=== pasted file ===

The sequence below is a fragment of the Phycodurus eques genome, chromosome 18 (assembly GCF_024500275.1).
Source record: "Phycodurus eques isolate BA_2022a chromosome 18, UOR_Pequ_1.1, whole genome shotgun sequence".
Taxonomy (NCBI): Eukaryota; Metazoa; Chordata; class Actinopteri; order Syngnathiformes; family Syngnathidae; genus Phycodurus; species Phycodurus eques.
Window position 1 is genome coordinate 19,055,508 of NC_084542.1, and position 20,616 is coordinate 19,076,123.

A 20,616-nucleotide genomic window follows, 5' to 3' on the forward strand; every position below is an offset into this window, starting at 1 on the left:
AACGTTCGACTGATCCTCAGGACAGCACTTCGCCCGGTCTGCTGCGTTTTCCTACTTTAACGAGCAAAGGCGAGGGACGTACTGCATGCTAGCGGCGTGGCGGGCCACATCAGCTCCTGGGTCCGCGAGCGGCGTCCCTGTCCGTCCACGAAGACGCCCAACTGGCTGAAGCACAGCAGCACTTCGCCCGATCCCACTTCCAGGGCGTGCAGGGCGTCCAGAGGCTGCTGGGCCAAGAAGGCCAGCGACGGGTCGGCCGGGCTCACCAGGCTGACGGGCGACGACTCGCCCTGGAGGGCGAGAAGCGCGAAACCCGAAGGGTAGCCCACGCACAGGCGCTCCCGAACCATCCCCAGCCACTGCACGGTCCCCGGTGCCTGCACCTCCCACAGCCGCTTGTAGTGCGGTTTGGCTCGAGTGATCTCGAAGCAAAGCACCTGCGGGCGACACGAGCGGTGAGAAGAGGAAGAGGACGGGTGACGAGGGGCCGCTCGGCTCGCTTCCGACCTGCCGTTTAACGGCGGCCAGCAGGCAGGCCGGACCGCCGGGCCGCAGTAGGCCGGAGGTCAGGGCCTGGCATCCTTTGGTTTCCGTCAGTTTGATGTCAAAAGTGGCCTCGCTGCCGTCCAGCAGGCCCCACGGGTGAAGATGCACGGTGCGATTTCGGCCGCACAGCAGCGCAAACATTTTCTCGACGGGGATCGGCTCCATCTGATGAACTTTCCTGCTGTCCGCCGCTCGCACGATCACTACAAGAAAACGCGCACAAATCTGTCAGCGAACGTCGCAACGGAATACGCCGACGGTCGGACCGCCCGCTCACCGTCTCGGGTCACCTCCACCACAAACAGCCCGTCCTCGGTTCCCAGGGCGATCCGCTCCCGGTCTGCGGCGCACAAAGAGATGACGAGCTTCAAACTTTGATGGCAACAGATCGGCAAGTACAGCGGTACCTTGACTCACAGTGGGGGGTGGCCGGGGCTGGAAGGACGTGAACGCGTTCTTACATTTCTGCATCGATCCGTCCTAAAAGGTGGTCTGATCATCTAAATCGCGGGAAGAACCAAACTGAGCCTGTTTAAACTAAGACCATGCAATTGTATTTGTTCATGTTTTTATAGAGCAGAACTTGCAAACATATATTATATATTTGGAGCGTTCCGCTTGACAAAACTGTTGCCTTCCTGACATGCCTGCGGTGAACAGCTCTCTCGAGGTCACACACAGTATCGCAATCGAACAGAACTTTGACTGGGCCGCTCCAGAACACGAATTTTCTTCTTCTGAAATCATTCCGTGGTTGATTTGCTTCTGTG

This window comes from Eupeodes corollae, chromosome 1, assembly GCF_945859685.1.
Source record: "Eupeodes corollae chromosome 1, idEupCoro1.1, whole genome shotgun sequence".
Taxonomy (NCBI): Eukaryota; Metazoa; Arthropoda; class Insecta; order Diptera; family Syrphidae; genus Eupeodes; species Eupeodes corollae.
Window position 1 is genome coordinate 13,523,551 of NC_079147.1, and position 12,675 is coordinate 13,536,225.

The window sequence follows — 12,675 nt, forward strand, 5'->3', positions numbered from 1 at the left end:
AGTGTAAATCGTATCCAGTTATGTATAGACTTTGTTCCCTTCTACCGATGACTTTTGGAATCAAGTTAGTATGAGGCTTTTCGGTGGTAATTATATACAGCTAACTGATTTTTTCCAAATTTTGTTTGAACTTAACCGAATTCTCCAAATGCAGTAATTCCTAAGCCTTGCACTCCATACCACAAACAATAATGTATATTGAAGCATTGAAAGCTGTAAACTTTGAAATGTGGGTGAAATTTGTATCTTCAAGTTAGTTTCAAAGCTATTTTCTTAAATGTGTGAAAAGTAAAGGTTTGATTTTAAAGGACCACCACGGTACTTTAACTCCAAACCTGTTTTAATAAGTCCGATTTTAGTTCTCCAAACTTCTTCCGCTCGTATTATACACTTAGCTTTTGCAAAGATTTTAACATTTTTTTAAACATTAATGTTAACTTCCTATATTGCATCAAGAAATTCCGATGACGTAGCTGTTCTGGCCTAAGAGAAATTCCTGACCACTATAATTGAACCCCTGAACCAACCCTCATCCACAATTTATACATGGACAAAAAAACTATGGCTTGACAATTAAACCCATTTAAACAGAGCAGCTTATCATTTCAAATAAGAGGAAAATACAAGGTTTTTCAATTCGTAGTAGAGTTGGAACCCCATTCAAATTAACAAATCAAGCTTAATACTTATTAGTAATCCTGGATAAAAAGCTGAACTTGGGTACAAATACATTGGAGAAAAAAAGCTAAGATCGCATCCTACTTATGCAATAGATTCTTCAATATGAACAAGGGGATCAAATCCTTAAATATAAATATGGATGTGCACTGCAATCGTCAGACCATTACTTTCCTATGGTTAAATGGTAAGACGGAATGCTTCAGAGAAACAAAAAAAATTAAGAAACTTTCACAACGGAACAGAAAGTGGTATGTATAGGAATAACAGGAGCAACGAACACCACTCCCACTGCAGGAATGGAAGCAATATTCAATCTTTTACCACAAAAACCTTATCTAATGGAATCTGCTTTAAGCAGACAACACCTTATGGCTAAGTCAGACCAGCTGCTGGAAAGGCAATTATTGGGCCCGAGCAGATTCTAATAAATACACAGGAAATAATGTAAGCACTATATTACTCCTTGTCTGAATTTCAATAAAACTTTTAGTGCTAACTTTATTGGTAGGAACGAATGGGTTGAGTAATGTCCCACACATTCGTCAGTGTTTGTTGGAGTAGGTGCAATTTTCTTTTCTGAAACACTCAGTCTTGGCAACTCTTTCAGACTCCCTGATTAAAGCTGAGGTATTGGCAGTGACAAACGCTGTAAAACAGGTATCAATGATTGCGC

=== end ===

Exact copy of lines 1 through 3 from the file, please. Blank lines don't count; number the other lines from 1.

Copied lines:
The sequence below is a fragment of the Phycodurus eques genome, chromosome 18 (assembly GCF_024500275.1).
Source record: "Phycodurus eques isolate BA_2022a chromosome 18, UOR_Pequ_1.1, whole genome shotgun sequence".
Taxonomy (NCBI): Eukaryota; Metazoa; Chordata; class Actinopteri; order Syngnathiformes; family Syngnathidae; genus Phycodurus; species Phycodurus eques.